Every network design is as unique as a snowflake, and so are the components that make it up. When setting up a network, you have a laundry list of decisions to make: hubs, switches, routers, and so forth. It’s important to set up your network so that it can scale as you add more to it, and will not become obsolete before you are ready to upgrade. On your long list of network design decisions you have to make are the ethernet cables that connect it all together.
Your network will most likely be set up with CAT5 cables, CAT5e cables, or CAT6 cables; the distinction between these cables might seem trivial, but you won’t think that if you make the wrong choice. If you get us going on the exciting subject of network ethernet cables, we might never stop talking. In order to avoid that awkward exchange where you try to quietly inch yourself away from us to get out of the cable conversation, we’re going focus on one aspect of fiber optic cables today: CAT6 cables. Stand by for all the things you never realized you didn’t know about CAT6 cables.
CAT6 Cables and All the Things You Need to Know About Them
- CAT6 Cables, What is it Good For? Absolutely Everything!
The real appeal to building your network with CAT6 cables is that the are backward compatible with legacy equipment as well as future proof, so that they’re compatible with technology that have communication speeds we haven’t even seen yet. In other words, if you still have a dot matrix printer (but…why?) that was created in the era of CAT3 cables, don’t worry, your CAT6 cables will be able to send data between your computer and your archaic technology. Meanwhile, if you are creating a fancy new Gigabit ethernet network and want to — one day — plug in technology that goes up to 1000 megabits per second, well CAT6 cables are your man, man.
- Faster Than a Speeding Bullet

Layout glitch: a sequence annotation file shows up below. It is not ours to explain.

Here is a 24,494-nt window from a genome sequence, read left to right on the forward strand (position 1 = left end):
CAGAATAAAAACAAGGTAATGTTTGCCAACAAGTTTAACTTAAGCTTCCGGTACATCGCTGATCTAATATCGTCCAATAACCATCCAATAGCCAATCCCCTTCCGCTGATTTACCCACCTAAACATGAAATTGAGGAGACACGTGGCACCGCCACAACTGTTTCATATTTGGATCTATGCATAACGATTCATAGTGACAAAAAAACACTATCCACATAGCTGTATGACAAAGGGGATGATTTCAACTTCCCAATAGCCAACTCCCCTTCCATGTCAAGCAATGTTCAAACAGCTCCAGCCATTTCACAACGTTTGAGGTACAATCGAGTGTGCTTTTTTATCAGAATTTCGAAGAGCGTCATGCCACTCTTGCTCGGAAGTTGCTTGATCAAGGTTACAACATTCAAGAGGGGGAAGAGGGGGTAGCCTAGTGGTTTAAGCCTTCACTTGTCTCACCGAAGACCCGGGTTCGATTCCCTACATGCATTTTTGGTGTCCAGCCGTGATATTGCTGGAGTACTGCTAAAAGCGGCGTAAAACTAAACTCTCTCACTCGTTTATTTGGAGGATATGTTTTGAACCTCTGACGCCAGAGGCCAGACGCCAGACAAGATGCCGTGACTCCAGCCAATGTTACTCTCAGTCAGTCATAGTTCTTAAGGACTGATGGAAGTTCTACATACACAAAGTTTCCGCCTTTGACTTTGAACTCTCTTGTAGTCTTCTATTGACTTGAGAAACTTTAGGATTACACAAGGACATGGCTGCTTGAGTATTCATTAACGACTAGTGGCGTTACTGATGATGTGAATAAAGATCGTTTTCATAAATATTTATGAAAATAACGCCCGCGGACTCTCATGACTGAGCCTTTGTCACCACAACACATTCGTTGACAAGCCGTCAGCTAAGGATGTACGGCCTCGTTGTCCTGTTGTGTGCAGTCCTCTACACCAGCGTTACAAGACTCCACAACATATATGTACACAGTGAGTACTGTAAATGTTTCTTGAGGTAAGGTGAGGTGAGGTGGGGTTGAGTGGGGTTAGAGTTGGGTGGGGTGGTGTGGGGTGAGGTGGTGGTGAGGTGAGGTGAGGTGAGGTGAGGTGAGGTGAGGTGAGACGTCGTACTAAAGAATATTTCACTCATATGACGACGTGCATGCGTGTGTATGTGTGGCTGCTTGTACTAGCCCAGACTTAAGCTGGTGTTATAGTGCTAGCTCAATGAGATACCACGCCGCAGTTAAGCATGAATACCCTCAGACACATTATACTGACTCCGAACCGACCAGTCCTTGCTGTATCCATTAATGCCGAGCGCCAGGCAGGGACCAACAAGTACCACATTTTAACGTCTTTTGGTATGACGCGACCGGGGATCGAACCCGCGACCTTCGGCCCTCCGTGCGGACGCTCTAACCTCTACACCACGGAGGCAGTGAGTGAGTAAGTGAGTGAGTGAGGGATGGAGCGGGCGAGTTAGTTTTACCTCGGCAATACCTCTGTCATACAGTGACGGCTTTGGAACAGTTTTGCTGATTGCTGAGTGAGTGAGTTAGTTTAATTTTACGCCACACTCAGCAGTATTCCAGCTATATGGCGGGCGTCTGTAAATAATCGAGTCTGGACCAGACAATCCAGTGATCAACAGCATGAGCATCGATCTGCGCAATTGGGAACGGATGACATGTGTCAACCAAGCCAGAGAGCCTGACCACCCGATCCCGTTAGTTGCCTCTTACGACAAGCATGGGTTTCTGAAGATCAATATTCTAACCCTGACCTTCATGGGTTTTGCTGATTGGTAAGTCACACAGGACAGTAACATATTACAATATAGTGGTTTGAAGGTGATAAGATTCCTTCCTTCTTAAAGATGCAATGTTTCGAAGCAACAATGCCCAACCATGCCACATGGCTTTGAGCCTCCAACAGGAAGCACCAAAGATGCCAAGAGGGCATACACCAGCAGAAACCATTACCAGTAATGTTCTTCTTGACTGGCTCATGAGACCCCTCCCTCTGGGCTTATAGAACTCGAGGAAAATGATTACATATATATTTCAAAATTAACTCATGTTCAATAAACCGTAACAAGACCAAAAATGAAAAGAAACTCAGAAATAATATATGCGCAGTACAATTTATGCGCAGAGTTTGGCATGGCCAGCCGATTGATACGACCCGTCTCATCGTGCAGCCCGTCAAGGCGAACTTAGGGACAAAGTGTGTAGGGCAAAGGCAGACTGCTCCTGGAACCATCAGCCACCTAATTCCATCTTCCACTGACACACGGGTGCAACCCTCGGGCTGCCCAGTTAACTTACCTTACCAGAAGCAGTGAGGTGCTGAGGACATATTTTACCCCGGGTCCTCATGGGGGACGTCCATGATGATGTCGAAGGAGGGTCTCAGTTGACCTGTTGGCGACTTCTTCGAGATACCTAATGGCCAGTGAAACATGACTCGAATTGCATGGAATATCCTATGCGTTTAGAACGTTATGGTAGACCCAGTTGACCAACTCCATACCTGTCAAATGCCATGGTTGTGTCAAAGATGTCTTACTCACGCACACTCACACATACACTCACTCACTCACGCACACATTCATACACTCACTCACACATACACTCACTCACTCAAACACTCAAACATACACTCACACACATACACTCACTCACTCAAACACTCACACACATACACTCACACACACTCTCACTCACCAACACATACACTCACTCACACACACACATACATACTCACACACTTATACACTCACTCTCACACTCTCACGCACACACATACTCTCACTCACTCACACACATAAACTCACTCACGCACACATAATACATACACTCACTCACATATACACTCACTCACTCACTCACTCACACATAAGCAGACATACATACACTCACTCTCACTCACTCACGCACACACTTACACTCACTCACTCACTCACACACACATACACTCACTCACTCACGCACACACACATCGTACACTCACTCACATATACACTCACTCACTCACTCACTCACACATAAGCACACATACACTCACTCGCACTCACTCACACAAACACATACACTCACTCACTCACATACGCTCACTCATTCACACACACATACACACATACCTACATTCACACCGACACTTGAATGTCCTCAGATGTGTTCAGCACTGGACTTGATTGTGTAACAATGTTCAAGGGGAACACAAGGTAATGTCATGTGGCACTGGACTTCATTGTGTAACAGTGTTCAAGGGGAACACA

CAT6 cables can transfer frequencies up to 250 megahertz. To put this in perspective, this is about 25 times great than CAT3 cables, which are designed to support frequencies up to 10 megahertz. Even though CAT5e cables are more commonly used to configure networks, they are only capable of frequencies of 100 megahertz, and are quickly heading towards retirement.
The point here is, if you are designing your network to support equipment that is available on the market today, using CAT5e cables might be the most cost-effective option. However, if you want your network to stand the test of time as new equipment hit the market, CAT6 cables are your best bet.
- It is not speed of the cables that determines the speed of your equipment.
We’re adding this caveat because we know we’ve hyped up CAT6 cables, and we want to make sure we don’t set you up for disappointment. While CAT6 cables are capable of keeping up with speeds up to 1000 megabits per second, just because your network is connected with CAT6 cables does not mean your equipment is going to go 1000 megabits per second. Your technology will still communicate as fast as it is designed to.
Think of it this way: Although you can drive up to 75 mph on the highway, if you’re driving a car that is only capable of reaching speeds of 50 mph, being on the highway won’t magically make it faster. On the other hand, if you’re driving a car that can exceed 75 mph, your CAT6 cables are basically the high speed highway that allows it to run at its peak efficiency.
- To sum it up…
Here’s our quick cheat sheet of CAT6 cable specifications:
- Process frequencies up to 250 megahertz at speeds up to 1000 megabits per second.
- Supports the new and fancy Gigabit ethernet network, but also compatible with older technology.
- Can be either crossover or straight through cables.
We hope this article has enriched your life on the subject of CAT6 cables. Do you have any questions on this subject that we didn’t cover here? If so, we’d love to continue this conversation in the comment section below.